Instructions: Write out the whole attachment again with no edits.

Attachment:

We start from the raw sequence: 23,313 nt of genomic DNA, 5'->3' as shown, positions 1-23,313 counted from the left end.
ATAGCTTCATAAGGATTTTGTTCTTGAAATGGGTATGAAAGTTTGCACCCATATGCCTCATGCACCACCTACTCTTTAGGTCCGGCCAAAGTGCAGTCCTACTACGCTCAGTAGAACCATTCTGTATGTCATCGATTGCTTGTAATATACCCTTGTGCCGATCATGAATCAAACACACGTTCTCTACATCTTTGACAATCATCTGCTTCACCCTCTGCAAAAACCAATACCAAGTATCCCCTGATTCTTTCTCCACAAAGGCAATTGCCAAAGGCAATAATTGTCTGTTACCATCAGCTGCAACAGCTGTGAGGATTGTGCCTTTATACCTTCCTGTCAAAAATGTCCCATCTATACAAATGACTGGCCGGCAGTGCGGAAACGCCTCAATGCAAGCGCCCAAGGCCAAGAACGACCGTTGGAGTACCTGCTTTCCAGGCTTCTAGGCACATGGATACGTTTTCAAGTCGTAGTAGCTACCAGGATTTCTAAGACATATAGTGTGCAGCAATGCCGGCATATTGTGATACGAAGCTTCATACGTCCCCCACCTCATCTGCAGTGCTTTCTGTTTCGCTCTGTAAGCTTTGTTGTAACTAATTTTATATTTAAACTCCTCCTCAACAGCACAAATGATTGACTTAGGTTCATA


We start from the raw sequence: 23,313 nt of genomic DNA, 5'->3' as shown, positions 1-23,313 counted from the left end.
ATAGCTTCATAAGGATTTTGTTCTTGAAATGGGTATGAAAGTTTGCACCCATATGCCTCATGCACCACCTACTCTTTAGGTCCGGCCAAAGTGCAGTCCTACTACGCTCAGTAGAACCATTCTGTATGTCATCGATTGCTTGTAATATACCCTTGTGCCGATCATGAATCAAACACACGTTCTCTACATCTTTGACAATCATCTGCTTCACCCTCTGCAAAAACCAATACCAAGTATCCCCTGATTCTTTCTCCACAAAGGCAATTGCCAAAGGCAATAATTGTCTGTTACCATCAGCTGCAACAGCTGTGAGGATTGTGCCTTTATACCTTCCTGTCAAAAATGTCCCATCTATACAAATGACTGGCCGGCAGTGCGGAAACGCCTCAATGCAAGCGCCCAAGGCCAAGAACGACCGTTGGAGTACCTGCTTTCCAGGCTTCTAGGCACATGGATACGTTTTCAAGTCGTAGTAGCTACCAGGATTTCTAAGACATATAGTGTGCAGCAATGCCGGCATATTGTGATACGAAGCTTCATACGTCCCCCACCTCATCTGCAGTGCTTTCTGTTTCGCTCTGTAAGCTTTGTTGTAACTAATTTTATATTTAAACTCCTCCTCAACAGCACAAATGATTGACTTAGGTTCATA